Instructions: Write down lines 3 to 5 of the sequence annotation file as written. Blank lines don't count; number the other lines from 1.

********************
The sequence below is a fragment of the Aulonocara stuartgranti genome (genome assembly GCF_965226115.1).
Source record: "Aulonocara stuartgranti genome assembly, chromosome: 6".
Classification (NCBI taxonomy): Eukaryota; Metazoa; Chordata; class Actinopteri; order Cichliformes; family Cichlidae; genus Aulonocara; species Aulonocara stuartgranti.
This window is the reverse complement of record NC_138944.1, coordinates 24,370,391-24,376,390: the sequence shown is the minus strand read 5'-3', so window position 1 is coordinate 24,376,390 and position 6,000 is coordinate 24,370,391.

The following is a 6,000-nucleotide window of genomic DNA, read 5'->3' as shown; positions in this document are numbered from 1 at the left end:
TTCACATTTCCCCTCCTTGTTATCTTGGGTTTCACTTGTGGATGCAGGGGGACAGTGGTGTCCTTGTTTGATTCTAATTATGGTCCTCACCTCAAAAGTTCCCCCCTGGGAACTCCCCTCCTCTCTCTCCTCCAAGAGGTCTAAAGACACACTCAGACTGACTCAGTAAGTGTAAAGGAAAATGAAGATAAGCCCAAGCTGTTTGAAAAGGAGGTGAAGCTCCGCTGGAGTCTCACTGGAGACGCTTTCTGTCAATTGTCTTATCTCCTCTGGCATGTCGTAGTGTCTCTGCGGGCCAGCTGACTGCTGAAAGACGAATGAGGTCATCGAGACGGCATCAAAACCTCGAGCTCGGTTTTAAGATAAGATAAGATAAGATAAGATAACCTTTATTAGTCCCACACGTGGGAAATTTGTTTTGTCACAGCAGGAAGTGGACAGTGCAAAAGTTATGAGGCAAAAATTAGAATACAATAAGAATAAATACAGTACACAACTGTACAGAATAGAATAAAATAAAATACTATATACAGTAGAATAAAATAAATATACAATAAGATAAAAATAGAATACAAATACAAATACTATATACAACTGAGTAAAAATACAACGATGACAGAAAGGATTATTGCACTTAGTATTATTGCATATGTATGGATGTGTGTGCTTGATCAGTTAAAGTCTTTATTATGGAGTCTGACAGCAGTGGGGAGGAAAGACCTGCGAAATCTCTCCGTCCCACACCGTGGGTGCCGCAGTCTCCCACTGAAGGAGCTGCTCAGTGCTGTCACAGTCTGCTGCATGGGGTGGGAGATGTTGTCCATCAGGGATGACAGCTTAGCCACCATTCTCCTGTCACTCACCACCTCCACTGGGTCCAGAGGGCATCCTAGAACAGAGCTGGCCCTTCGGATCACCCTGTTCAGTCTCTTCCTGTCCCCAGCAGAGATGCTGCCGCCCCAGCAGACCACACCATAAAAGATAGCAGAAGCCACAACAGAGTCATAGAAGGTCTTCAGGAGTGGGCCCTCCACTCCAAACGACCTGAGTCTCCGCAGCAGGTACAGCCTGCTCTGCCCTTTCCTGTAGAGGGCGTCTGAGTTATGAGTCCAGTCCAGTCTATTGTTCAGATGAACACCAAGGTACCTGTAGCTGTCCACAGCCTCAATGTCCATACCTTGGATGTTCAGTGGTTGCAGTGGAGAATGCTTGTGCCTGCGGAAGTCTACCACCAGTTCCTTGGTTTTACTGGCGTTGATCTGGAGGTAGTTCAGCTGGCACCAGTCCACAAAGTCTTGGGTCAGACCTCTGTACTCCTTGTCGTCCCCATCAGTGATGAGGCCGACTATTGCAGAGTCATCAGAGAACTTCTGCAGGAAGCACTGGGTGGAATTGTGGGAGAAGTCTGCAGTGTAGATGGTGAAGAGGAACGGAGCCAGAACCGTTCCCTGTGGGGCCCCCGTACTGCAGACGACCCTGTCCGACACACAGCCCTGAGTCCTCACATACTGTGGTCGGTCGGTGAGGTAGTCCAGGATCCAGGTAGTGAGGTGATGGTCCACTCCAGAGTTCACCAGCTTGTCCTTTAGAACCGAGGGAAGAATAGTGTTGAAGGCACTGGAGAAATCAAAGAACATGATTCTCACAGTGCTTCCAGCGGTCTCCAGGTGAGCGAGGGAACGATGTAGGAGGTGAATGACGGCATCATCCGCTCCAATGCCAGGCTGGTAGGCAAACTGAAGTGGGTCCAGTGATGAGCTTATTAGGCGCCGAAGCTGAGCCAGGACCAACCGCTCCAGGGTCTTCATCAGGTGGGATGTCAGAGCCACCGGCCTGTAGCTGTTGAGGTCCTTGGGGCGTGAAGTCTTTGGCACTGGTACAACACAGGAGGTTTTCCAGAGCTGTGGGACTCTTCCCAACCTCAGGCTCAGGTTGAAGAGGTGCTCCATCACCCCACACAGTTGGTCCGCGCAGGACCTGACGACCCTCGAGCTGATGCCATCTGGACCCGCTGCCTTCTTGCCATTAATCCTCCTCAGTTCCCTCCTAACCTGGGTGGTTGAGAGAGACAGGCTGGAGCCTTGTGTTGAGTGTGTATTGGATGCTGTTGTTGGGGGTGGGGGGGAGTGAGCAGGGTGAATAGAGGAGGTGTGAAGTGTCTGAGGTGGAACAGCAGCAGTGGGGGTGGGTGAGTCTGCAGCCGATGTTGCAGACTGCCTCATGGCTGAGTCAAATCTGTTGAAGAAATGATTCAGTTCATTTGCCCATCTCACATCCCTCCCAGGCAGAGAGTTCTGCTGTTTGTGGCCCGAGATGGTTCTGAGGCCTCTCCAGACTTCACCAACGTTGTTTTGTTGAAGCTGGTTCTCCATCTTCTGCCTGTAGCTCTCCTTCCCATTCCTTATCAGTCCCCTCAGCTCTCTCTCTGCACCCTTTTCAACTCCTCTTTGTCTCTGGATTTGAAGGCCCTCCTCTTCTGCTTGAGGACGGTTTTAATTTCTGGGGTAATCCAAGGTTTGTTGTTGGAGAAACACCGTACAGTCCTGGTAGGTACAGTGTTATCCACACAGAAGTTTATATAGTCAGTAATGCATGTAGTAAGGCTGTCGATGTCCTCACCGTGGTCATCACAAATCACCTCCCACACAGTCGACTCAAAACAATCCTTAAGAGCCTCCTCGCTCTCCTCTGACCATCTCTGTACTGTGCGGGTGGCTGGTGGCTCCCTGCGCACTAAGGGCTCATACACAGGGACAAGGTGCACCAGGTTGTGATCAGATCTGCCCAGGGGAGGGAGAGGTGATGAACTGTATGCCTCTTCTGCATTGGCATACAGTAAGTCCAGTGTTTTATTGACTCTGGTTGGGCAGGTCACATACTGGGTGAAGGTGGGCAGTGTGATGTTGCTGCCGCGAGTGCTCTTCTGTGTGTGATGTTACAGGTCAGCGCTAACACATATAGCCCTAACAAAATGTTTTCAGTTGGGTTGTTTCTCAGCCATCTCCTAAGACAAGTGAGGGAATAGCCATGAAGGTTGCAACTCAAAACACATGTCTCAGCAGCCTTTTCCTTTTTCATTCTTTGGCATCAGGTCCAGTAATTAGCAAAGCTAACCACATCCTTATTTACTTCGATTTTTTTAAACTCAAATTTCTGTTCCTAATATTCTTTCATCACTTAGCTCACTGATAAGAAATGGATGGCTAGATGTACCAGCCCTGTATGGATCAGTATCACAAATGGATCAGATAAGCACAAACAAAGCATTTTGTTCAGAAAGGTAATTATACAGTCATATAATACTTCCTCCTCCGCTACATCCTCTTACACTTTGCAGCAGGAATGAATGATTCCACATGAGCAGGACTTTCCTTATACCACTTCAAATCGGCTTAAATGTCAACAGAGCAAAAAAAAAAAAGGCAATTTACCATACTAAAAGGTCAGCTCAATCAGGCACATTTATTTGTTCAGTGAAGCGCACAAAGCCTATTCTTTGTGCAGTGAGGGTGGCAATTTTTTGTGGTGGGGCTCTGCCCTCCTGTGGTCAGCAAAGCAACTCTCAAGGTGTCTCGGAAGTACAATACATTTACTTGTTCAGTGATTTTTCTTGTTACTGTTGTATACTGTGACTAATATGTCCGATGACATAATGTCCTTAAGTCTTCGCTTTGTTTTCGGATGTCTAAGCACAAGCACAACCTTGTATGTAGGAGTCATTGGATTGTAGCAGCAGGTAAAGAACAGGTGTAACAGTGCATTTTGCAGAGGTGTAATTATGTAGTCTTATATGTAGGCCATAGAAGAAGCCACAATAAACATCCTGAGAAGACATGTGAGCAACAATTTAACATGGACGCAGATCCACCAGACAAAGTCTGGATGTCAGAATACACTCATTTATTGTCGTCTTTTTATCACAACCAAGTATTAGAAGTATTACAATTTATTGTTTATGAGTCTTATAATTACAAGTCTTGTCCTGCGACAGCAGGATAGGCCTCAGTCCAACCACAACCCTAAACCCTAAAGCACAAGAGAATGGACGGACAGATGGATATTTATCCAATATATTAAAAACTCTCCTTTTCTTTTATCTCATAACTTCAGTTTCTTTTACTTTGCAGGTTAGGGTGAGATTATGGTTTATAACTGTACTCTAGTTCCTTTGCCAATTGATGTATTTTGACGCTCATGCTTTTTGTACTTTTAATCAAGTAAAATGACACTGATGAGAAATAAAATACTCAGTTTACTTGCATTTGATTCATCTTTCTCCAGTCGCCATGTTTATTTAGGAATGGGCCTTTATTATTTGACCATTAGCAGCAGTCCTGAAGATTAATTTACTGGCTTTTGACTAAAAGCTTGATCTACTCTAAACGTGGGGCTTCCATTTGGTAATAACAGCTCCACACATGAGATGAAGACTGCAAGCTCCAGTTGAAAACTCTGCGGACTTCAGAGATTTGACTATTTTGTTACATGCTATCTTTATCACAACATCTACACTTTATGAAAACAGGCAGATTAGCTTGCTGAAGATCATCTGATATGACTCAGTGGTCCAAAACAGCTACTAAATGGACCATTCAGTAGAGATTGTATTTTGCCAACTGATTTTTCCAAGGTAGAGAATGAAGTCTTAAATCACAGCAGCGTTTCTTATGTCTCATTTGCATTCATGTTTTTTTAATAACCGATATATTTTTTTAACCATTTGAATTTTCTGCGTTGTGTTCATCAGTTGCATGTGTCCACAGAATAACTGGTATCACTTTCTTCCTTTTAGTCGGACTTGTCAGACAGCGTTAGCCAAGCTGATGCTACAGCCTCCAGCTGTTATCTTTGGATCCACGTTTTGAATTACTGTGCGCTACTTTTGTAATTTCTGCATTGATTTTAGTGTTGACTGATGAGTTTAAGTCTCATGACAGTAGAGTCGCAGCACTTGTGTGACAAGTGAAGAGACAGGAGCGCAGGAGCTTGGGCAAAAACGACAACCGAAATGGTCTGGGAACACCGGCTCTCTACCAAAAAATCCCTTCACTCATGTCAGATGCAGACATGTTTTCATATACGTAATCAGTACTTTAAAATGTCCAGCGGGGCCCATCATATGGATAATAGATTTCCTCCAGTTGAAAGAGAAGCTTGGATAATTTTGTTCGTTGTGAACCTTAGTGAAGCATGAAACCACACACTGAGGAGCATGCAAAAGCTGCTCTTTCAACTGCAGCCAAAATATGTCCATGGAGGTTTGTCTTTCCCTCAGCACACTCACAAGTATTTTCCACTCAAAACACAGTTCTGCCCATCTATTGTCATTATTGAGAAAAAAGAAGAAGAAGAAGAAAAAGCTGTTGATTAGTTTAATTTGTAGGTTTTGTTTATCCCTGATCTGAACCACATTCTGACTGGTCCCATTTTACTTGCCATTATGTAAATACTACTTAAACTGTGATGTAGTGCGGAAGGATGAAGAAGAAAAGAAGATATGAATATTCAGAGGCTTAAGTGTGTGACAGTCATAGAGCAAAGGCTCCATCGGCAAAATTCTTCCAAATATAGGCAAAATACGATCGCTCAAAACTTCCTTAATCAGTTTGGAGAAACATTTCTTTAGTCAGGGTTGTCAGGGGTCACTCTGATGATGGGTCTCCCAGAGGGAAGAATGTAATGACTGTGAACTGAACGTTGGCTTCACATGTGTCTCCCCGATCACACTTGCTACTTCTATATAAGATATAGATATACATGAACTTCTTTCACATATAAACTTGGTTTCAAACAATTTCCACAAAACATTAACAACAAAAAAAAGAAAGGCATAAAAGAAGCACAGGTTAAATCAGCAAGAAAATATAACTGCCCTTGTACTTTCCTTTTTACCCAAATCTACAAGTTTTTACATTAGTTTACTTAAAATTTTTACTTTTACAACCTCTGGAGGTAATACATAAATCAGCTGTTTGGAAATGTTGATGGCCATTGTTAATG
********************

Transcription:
Classification (NCBI taxonomy): Eukaryota; Metazoa; Chordata; class Actinopteri; order Cichliformes; family Cichlidae; genus Aulonocara; species Aulonocara stuartgranti.
This window is the reverse complement of record NC_138944.1, coordinates 24,370,391-24,376,390: the sequence shown is the minus strand read 5'-3', so window position 1 is coordinate 24,376,390 and position 6,000 is coordinate 24,370,391.

The following is a 6,000-nucleotide window of genomic DNA, read 5'->3' as shown; positions in this document are numbered from 1 at the left end: